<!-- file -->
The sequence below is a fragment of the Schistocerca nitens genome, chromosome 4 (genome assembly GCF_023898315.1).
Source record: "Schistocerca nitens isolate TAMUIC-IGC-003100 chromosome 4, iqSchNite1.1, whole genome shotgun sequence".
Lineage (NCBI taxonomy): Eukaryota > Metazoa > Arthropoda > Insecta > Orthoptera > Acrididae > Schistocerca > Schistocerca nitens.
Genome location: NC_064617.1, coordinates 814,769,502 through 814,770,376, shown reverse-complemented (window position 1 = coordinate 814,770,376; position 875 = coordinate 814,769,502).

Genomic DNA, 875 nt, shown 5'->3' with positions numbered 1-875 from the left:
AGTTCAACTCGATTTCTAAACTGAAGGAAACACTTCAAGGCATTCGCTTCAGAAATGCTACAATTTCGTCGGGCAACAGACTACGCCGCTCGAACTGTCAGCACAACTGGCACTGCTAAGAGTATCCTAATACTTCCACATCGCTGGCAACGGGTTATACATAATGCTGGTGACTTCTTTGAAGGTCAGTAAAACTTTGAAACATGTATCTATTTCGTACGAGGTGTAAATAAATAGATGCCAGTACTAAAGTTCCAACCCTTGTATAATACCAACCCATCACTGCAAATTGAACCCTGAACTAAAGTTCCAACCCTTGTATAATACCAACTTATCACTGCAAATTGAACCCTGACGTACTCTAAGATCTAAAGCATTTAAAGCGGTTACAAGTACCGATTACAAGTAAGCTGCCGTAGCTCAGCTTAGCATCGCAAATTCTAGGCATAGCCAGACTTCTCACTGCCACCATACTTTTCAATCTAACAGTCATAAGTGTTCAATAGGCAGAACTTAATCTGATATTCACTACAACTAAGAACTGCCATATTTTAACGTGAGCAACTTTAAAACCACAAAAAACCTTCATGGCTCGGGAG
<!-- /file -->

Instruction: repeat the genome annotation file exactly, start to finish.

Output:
The sequence below is a fragment of the Schistocerca nitens genome, chromosome 4 (genome assembly GCF_023898315.1).
Source record: "Schistocerca nitens isolate TAMUIC-IGC-003100 chromosome 4, iqSchNite1.1, whole genome shotgun sequence".
Lineage (NCBI taxonomy): Eukaryota > Metazoa > Arthropoda > Insecta > Orthoptera > Acrididae > Schistocerca > Schistocerca nitens.
Genome location: NC_064617.1, coordinates 814,769,502 through 814,770,376, shown reverse-complemented (window position 1 = coordinate 814,770,376; position 875 = coordinate 814,769,502).

Genomic DNA, 875 nt, shown 5'->3' with positions numbered 1-875 from the left:
AGTTCAACTCGATTTCTAAACTGAAGGAAACACTTCAAGGCATTCGCTTCAGAAATGCTACAATTTCGTCGGGCAACAGACTACGCCGCTCGAACTGTCAGCACAACTGGCACTGCTAAGAGTATCCTAATACTTCCACATCGCTGGCAACGGGTTATACATAATGCTGGTGACTTCTTTGAAGGTCAGTAAAACTTTGAAACATGTATCTATTTCGTACGAGGTGTAAATAAATAGATGCCAGTACTAAAGTTCCAACCCTTGTATAATACCAACCCATCACTGCAAATTGAACCCTGAACTAAAGTTCCAACCCTTGTATAATACCAACTTATCACTGCAAATTGAACCCTGACGTACTCTAAGATCTAAAGCATTTAAAGCGGTTACAAGTACCGATTACAAGTAAGCTGCCGTAGCTCAGCTTAGCATCGCAAATTCTAGGCATAGCCAGACTTCTCACTGCCACCATACTTTTCAATCTAACAGTCATAAGTGTTCAATAGGCAGAACTTAATCTGATATTCACTACAACTAAGAACTGCCATATTTTAACGTGAGCAACTTTAAAACCACAAAAAACCTTCATGGCTCGGGAG